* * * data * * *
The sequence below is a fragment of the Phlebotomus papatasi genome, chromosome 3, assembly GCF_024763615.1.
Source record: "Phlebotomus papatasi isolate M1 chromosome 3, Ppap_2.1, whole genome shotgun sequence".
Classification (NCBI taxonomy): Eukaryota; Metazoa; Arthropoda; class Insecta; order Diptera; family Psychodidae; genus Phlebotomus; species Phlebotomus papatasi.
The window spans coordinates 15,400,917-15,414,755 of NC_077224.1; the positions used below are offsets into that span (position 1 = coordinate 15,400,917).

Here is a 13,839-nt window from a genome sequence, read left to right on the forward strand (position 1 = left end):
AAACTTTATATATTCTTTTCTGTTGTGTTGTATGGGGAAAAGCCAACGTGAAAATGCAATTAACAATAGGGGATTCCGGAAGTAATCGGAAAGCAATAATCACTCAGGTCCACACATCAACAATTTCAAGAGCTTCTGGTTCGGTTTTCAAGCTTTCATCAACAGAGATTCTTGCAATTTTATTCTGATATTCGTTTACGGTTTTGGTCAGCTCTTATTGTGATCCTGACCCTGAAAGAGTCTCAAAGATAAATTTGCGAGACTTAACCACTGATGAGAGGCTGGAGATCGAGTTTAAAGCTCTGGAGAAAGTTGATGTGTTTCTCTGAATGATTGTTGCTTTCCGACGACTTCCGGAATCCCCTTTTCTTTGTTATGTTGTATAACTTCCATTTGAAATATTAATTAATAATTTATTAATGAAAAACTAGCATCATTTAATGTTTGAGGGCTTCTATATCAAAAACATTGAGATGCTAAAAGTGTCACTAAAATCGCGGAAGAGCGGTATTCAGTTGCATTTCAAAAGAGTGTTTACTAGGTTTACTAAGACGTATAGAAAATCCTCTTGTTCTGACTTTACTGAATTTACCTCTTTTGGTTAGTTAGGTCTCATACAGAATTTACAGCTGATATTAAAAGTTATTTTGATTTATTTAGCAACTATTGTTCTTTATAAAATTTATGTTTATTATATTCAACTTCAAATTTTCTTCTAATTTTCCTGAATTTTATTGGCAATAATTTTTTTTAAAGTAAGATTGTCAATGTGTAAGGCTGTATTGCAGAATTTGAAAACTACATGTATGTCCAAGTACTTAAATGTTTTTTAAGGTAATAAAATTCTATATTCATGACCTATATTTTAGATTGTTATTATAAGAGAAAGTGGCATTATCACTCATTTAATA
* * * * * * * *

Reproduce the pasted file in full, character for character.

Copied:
The sequence below is a fragment of the Phlebotomus papatasi genome, chromosome 3, assembly GCF_024763615.1.
Source record: "Phlebotomus papatasi isolate M1 chromosome 3, Ppap_2.1, whole genome shotgun sequence".
Classification (NCBI taxonomy): Eukaryota; Metazoa; Arthropoda; class Insecta; order Diptera; family Psychodidae; genus Phlebotomus; species Phlebotomus papatasi.
The window spans coordinates 15,400,917-15,414,755 of NC_077224.1; the positions used below are offsets into that span (position 1 = coordinate 15,400,917).

Here is a 13,839-nt window from a genome sequence, read left to right on the forward strand (position 1 = left end):
AAACTTTATATATTCTTTTCTGTTGTGTTGTATGGGGAAAAGCCAACGTGAAAATGCAATTAACAATAGGGGATTCCGGAAGTAATCGGAAAGCAATAATCACTCAGGTCCACACATCAACAATTTCAAGAGCTTCTGGTTCGGTTTTCAAGCTTTCATCAACAGAGATTCTTGCAATTTTATTCTGATATTCGTTTACGGTTTTGGTCAGCTCTTATTGTGATCCTGACCCTGAAAGAGTCTCAAAGATAAATTTGCGAGACTTAACCACTGATGAGAGGCTGGAGATCGAGTTTAAAGCTCTGGAGAAAGTTGATGTGTTTCTCTGAATGATTGTTGCTTTCCGACGACTTCCGGAATCCCCTTTTCTTTGTTATGTTGTATAACTTCCATTTGAAATATTAATTAATAATTTATTAATGAAAAACTAGCATCATTTAATGTTTGAGGGCTTCTATATCAAAAACATTGAGATGCTAAAAGTGTCACTAAAATCGCGGAAGAGCGGTATTCAGTTGCATTTCAAAAGAGTGTTTACTAGGTTTACTAAGACGTATAGAAAATCCTCTTGTTCTGACTTTACTGAATTTACCTCTTTTGGTTAGTTAGGTCTCATACAGAATTTACAGCTGATATTAAAAGTTATTTTGATTTATTTAGCAACTATTGTTCTTTATAAAATTTATGTTTATTATATTCAACTTCAAATTTTCTTCTAATTTTCCTGAATTTTATTGGCAATAATTTTTTTTAAAGTAAGATTGTCAATGTGTAAGGCTGTATTGCAGAATTTGAAAACTACATGTATGTCCAAGTACTTAAATGTTTTTTAAGGTAATAAAATTCTATATTCATGACCTATATTTTAGATTGTTATTATAAGAGAAAGTGGCATTATCACTCATTTAATA